Our financial system has become dominated by institutions that are “too big to fail.” Moreover, as FDIC Chairman Bill Isaac has said, they are “too big to manage, and too big to regulate.” MIT professor Simon Johnson and James Kwak, a researcher at Yale Law School, estimate in the past 15 years the six largest U.S. banks have grown in total assets from 17 to 63 percent of our overall GDP.
We must reduce this concentration of financial power if we are to end Too Big to Fail and the risk it poses to our economy. Trusting the same regulators who abdicated their responsibility in the lead-up to the financial crisis will leave us vulnerable to future financial crises. Despite the claims of the megabanks, there are no economies of scale that justify such massive banks, nor would U.S. multinational corporate needs go unmet by smaller (though still very large) U.S. global banks.
The prudent solution is to shrink these institutions to a manageable size at which they can actually be effectively regulated. The idea of size caps is supported by Thomas Hoenig, President of the Kansas City Fed; Paul Volcker, former Chairman of the Federal Reserve; Mervyn King, Governor of the Bank of England. Richard Fisher, president of the Dallas Fed; former IMF economist Simon Johnson; Dean Baker of the Center for Economic and Policy Research; financial bloggers Felix Salmon and Mike Konczal; and conservative commenter Arnold Kling of the National Review.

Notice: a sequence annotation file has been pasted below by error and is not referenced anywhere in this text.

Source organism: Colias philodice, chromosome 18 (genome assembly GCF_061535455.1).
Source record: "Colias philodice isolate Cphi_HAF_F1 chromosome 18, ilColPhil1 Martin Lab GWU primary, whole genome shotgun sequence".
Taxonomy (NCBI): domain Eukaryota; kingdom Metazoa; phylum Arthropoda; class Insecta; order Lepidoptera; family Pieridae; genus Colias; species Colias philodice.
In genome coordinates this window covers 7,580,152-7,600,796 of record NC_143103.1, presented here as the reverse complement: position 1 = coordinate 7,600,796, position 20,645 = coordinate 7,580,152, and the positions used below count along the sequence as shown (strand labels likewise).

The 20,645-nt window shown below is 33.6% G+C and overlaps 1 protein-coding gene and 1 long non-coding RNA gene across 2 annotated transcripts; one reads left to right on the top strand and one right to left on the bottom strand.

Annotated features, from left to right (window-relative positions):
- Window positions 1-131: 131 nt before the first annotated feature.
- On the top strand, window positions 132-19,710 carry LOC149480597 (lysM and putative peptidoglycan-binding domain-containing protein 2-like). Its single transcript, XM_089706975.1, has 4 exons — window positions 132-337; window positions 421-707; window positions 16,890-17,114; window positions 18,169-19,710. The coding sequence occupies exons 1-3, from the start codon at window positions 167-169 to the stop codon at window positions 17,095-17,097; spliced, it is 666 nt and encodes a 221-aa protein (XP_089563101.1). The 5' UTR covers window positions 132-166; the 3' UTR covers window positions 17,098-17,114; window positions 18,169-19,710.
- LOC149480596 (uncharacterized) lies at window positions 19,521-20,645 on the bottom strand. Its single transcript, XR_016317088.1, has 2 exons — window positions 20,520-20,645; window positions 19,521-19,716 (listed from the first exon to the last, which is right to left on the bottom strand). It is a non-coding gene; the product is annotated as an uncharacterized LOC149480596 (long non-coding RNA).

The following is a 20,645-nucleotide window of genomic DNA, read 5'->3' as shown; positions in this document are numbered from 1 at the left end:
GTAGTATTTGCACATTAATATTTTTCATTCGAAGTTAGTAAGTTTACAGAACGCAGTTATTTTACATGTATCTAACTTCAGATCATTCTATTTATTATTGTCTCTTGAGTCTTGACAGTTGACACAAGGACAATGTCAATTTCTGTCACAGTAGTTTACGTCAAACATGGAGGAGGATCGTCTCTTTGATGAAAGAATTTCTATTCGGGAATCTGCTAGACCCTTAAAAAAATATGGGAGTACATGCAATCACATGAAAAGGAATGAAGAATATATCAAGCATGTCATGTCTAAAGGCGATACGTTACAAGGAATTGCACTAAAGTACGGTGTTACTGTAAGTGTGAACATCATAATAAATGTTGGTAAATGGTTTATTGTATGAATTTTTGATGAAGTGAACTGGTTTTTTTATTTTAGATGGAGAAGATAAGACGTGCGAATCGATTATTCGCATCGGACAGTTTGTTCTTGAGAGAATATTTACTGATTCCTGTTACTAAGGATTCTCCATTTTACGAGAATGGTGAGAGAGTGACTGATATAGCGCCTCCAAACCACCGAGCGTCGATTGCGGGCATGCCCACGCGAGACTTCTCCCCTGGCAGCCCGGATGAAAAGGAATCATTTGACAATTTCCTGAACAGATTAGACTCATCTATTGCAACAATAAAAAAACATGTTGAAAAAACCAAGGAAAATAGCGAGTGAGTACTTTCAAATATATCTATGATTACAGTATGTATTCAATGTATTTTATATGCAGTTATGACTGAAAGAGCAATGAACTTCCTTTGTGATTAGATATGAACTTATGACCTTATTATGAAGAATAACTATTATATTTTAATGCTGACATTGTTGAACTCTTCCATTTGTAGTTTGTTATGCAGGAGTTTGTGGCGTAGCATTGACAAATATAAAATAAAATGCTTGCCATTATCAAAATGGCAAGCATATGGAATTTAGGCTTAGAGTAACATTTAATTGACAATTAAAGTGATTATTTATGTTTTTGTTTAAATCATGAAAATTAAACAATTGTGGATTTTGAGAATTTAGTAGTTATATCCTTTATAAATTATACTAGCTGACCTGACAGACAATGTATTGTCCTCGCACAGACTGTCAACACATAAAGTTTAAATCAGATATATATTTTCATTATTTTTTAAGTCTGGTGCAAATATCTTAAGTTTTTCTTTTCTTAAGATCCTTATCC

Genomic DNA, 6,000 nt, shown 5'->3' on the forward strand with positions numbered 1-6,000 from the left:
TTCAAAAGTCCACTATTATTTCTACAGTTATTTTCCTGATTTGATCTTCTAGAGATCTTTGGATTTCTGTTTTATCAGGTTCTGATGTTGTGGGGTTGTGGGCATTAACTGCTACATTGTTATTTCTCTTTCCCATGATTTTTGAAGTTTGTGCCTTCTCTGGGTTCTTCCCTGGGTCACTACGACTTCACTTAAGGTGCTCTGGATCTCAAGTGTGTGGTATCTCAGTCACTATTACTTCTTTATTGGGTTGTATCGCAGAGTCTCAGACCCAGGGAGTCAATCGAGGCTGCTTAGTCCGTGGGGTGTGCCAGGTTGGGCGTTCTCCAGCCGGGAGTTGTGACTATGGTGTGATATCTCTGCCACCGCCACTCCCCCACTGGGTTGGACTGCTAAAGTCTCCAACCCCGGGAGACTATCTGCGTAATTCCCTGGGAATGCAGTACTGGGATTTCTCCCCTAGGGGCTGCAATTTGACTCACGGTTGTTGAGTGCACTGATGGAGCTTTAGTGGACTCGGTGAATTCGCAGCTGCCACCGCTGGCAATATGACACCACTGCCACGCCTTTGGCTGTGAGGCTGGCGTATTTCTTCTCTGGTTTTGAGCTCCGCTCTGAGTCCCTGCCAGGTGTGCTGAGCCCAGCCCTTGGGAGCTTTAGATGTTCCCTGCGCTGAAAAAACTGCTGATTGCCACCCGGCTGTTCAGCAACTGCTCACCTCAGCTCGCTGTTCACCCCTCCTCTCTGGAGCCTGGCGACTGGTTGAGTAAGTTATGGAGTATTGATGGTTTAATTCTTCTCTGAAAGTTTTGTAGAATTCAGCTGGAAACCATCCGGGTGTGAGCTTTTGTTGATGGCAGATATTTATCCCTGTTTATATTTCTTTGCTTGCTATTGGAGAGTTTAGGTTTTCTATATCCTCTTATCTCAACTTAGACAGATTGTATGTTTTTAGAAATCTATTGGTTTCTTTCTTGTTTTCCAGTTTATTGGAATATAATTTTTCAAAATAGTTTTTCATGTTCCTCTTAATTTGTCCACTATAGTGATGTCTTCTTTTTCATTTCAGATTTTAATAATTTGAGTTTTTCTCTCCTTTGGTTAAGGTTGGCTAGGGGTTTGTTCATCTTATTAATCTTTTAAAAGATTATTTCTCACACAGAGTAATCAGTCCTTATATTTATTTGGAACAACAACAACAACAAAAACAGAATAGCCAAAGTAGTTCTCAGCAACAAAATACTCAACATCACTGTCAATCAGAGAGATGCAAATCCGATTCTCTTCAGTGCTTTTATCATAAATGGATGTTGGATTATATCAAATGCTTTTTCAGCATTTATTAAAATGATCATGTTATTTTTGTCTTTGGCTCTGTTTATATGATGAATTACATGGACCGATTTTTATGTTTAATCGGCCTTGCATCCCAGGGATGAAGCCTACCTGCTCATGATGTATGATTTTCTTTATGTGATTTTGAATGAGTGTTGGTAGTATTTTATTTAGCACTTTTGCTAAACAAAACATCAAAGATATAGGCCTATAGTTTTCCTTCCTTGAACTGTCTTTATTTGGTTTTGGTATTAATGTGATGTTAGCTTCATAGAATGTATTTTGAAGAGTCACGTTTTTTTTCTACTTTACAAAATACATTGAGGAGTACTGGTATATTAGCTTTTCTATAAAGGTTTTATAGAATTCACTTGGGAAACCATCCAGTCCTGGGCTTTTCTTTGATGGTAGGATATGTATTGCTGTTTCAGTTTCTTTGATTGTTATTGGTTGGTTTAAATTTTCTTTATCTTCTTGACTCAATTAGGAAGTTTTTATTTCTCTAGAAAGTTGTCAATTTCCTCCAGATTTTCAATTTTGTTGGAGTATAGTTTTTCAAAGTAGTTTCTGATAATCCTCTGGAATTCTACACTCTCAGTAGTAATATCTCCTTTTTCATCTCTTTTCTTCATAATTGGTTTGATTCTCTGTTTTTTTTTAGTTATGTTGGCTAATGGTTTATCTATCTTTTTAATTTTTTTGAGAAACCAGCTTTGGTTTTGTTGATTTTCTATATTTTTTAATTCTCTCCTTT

Accordingly, Senators Brown and Kaufman have introduced legislation that would impose sensible size and leverage constraints:
Size Limits on Our Largest Financial Institutions
- Imposes a strict 10% cap on any bank holding company’s or thrift holding company’s share of the total amount of deposits of insured depository institutions in the United States.
- Establishes limits on the liabilities of large banking and nonbanking financial institutions:
- A limit on the non-deposit liabilities (including off-balance-sheet ones) of a bank holding company or thrift holding company of 2% of GDP.
- A limit on the overall liabilities (including off-balance-sheet ones) of any non-bank financial institution – i.e. one that the proposed Financial Stability Oversight Council deems a risk to the financial system – regulated by the Federal Reserve of 3% of GDP.
Institute Statutory Leverage Ratio
Codifies a 6% leverage limit for bank holding companies and selected nonbank financial institutions into law.